First-time visitors to Cafe Caliente might pass right by. There are no signs outside the former Women's Building at 1720 N. Spring St. that hint at the explosion of color from murals and paintings inside the newest outlet for local Chicano artists and musicians.
The building houses studios for artists such as Patssi Valdez and Alex Gomez. The downstairs space, which was once used as an art gallery but has been vacant for years, came to the attention of singer Eddie Chavez Ayala when he moved his rehearsal studio to the building in June.
Ayala, 30, gathered artist friends this summer and presented his idea for a cafe that would be a place for avant-garde artistic expression.
A fund-raiser for the cafe that drew 500 last week included Chicana poets Y Que Mas?, performance artist Zoot, and the Boyle Heights band Homegrown. Ayala also performed songs from his band, Cactus Flower.
"The energy behind Cafe Caliente is pretty intense," Ayala said. "It's time for Chicano poets, musicians, artists and writers to get angry and focus on what the anger is about. We are being erased (from mainstream media) and that's where Cafe Caliente comes in. What that event proves is that we are starving for a multimedia theater to do our thing."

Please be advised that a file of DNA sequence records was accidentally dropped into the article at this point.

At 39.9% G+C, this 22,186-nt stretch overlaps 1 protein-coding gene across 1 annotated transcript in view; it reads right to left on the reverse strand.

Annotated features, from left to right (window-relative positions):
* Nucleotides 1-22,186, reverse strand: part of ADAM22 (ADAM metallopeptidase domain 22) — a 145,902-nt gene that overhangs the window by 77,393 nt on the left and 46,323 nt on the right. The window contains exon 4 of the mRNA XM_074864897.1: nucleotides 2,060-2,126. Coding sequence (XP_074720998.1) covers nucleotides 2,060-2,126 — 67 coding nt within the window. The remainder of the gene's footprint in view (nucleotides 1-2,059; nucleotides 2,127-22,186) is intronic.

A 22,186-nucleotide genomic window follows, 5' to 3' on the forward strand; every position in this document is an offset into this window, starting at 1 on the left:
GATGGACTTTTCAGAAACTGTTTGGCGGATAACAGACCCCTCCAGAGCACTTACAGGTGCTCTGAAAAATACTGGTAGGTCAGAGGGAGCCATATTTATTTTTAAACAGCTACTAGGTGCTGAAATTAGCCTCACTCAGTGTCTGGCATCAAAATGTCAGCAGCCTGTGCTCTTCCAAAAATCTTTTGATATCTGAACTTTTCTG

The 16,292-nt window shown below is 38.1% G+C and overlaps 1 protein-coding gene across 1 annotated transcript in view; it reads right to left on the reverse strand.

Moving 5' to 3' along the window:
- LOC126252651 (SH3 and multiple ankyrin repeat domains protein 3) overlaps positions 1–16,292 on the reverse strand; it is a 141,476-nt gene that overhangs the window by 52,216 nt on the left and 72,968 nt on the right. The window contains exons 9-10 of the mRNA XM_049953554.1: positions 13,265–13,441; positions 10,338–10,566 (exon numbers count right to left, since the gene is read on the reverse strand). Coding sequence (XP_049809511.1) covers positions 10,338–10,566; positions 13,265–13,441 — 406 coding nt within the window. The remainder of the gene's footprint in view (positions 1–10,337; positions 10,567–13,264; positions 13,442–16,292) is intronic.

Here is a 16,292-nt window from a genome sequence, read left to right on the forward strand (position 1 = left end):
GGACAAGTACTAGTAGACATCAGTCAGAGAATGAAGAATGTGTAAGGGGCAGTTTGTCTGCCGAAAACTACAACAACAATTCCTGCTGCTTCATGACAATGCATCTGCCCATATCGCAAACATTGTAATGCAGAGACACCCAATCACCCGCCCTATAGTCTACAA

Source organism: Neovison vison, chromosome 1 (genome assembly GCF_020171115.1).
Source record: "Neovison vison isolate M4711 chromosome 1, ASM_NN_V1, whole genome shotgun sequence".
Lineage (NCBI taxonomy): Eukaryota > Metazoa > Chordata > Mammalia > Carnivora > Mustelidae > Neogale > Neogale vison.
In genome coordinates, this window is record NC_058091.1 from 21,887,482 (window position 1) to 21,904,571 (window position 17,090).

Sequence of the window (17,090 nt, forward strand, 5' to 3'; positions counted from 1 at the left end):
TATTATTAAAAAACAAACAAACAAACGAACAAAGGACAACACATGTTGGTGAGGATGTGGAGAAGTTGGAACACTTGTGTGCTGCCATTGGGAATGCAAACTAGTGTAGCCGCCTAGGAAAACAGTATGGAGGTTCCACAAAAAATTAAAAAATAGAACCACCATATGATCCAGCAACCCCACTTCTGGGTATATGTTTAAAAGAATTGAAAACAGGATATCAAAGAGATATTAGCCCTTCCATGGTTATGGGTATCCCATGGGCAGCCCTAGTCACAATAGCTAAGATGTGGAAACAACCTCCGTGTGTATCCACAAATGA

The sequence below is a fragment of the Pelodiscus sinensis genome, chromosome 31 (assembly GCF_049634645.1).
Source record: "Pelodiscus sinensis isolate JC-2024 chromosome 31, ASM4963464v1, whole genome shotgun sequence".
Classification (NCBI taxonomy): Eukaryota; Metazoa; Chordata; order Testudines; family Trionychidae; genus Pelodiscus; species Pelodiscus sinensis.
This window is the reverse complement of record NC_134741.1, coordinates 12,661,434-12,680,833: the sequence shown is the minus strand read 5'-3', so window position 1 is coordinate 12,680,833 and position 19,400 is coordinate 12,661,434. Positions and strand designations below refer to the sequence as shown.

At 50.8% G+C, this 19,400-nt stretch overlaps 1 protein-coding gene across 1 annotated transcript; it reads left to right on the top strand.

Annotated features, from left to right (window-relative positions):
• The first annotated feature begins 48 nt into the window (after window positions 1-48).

The cafe, which features paintings by Paul Botello, Gronk, John Valadez and Diane Gamboa, has a front portion with a stage designed by Patssi Valdez, a kitchen that may eventually dispense cappuccino, and a rear Chisme Lounge, where a deejay spun records last weekend until 4 a.m.
A rock music event is scheduled for Dia de los Muertos, Oct. 30.
The cafe joins the few venues that cater to Chicano art and expression.
The Aztlan Cultural Foundation, in the former jail in Lincoln Heights next to the Bilingual Foundation for the Arts, had its inaugural event during the summer. Troy Cafe in Little Tokyo has also made its mark promoting Chicano talent with events each weekend.
They join Plaza de la Raza and Self-Help Graphics, which do not have regular programming for showcasing the talent on the Eastside, but have annual events that have developed their own followings. Self-Help Graphics showcases the visual arts and offers space for weddings and quinceaneras that keep it booked almost every weekend.
There are still not enough outlets to accommodate Latino talent, said Tomas Benitez, of Self-Help Graphics.
"Our point of view is unequivocally in support of any other endeavor because the history has been such that there is a policy of exclusion," Benitez said. "The cafe is to be commended because they're doing things there that are experimental and avant-garde, whereas at Plaza de la Raza there are guidelines and Self-Help has its programming policy. They're claiming their space and doing it."
Ayala, who was a founding member of Los Illegals and Oddsquad punk bands in the early 1980s, said he decided to return to East Los Angeles after trying for years to break into the Hollywood recording industry.
"I think this is important," Ayala said, sitting in front of the orange satin stage curtains. "It's beyond me at this point. People are basically believing that this space is happening."